Sunday, January 10, 2010

The First Flower

I found the first flower of the year this morning when I went out to feed and water our domestic fowl. Each morning I have been finding their water bowls frozen solid. The lakes are covered with a thick layer of ice. The temperature this morning was seven degrees Fahrenheit, and it has been well below freezing for more than a week. Still, a dandelion broke from the hard, frozen, snow-crusted ground and proclaimed, “It’s time to bloom!” I was delighted to see some bright yellow, the first color of the year; and I was not surprised that this first flower was a dandelion. It seems that dandelion is always the first flower to bloom in January and the last to bloom in December. This hearty composite wildflower can be found in bloom during any month. Dandelion survives with a deep tap root and flowers that produce abundant wind-blown seeds. Of course, there were no bees flying today. In the hives, they’re huddled tightly in their winter cluster, consuming stored honey to generate heat.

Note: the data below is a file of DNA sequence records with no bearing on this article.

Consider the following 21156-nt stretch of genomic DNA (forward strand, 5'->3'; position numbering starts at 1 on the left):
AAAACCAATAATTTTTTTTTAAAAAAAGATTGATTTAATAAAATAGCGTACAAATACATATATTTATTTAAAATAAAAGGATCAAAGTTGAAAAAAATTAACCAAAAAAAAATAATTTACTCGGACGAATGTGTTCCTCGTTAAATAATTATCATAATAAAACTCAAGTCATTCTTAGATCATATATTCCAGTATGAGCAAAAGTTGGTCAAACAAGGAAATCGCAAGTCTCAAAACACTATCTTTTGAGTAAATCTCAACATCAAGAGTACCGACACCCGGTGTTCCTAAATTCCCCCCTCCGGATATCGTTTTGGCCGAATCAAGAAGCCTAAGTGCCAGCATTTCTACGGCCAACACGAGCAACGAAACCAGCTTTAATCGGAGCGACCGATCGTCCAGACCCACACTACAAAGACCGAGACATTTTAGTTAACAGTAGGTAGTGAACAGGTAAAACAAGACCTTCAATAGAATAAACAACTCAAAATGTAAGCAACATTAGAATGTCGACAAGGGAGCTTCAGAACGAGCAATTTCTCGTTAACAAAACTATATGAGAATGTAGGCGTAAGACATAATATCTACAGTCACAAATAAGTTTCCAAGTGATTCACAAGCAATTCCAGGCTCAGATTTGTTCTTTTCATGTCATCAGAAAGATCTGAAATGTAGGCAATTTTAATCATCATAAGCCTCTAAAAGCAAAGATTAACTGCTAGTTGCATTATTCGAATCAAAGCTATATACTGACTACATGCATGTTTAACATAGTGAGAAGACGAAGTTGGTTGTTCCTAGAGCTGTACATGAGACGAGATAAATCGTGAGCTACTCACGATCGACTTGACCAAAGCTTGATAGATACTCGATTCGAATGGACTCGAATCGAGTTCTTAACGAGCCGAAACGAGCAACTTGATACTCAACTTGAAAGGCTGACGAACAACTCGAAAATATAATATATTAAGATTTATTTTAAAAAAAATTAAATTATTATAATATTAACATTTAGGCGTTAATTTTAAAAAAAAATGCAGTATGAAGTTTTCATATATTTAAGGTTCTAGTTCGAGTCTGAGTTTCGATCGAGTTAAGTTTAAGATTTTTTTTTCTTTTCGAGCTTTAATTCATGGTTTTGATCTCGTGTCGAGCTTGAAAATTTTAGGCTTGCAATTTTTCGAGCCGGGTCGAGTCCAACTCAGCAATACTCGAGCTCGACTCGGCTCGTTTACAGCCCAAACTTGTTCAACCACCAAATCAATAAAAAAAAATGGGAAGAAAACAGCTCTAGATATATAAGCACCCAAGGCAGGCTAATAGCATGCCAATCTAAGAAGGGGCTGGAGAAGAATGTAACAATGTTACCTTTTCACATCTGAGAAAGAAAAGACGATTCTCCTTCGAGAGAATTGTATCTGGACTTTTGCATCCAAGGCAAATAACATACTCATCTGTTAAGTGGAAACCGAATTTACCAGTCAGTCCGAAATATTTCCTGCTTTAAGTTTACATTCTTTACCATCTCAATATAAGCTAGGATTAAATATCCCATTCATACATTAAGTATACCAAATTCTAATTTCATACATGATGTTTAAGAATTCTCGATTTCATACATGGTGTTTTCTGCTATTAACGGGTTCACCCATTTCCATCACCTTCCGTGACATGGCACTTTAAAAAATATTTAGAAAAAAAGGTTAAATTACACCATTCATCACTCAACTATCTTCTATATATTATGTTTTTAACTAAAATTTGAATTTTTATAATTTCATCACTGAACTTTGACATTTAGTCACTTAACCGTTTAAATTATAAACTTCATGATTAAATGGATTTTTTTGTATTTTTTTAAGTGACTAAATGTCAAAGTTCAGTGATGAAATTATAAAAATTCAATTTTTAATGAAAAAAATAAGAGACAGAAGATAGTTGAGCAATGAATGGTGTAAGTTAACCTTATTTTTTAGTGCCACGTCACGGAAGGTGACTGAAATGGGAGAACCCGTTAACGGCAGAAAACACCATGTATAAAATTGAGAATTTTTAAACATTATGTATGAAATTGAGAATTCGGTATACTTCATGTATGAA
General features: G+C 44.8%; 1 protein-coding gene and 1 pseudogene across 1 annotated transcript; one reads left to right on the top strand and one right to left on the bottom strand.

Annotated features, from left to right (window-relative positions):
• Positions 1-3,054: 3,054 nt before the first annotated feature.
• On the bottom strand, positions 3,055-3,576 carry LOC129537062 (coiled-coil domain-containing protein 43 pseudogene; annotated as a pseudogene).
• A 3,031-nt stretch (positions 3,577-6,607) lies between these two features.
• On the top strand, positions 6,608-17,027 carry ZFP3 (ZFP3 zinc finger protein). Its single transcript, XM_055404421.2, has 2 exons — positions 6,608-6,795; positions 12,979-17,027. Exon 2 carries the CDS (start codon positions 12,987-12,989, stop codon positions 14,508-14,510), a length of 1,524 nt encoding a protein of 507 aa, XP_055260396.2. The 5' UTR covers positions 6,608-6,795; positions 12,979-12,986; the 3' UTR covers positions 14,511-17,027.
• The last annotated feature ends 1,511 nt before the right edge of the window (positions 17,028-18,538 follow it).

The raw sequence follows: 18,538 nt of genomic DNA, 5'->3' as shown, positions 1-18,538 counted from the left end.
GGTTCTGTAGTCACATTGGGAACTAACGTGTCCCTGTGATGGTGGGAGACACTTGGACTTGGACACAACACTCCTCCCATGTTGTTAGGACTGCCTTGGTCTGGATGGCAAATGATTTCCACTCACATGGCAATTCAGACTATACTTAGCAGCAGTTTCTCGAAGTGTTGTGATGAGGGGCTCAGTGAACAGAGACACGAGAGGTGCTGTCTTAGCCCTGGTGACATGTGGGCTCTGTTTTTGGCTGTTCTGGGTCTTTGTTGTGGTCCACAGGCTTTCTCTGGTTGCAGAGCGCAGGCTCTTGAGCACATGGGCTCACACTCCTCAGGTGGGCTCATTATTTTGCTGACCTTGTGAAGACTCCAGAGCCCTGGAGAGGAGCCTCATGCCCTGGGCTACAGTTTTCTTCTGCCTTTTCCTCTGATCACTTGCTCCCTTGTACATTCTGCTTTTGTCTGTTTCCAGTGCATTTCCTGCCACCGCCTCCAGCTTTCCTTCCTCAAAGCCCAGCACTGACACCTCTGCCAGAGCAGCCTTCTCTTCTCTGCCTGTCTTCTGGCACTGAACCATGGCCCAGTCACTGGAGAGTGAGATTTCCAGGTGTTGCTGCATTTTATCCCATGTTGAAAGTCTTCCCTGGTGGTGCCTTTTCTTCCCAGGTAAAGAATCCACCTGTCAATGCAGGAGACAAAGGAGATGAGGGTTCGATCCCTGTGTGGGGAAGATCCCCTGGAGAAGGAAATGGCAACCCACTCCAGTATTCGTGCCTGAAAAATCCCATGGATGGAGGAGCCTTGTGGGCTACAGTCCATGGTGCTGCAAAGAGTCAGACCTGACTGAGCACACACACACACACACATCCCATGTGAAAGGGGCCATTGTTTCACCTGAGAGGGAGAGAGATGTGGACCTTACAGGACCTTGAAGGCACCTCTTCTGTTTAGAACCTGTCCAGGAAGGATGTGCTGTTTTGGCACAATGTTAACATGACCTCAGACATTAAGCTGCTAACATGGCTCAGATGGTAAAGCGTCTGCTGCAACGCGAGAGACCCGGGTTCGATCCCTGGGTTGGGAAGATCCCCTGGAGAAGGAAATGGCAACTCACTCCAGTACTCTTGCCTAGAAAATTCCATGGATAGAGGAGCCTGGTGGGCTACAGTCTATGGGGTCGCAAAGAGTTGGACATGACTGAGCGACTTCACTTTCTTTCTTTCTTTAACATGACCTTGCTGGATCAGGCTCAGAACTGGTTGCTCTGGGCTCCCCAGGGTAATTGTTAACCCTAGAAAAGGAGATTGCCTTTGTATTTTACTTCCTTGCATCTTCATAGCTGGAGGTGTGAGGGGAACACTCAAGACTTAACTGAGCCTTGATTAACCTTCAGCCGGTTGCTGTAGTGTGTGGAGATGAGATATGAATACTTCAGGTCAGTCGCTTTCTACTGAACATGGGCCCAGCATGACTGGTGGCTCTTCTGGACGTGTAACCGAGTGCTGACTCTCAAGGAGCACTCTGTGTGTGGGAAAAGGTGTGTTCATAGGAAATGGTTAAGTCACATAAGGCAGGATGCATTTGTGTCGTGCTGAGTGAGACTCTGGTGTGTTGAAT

The dandelion is a member of the important bee plant family, the composites. The composite or sunflower family is one of the largest families of flowering plants. Comprising about 10 percent of all flowering plants, many of the composites are abundant producers of nectar and pollen. The dandelion is one of the most dependable food sources for honey bees. Hearty and abundant, it blooms at times when nothing else does. We can almost count on the honey bees being able to find some dandelion nectar and pollen on the first day that temperatures climb enough for the bees to fly. In the early months of the year, honey bees often forage for dandelion pollen. As this protein source is brought into the hive, the queen bee is stimulated to begin brood production. On the bee farm and many areas of the world, the dandelion is appreciated as a colorful wildflower, welcomed in lawns and open spaces.

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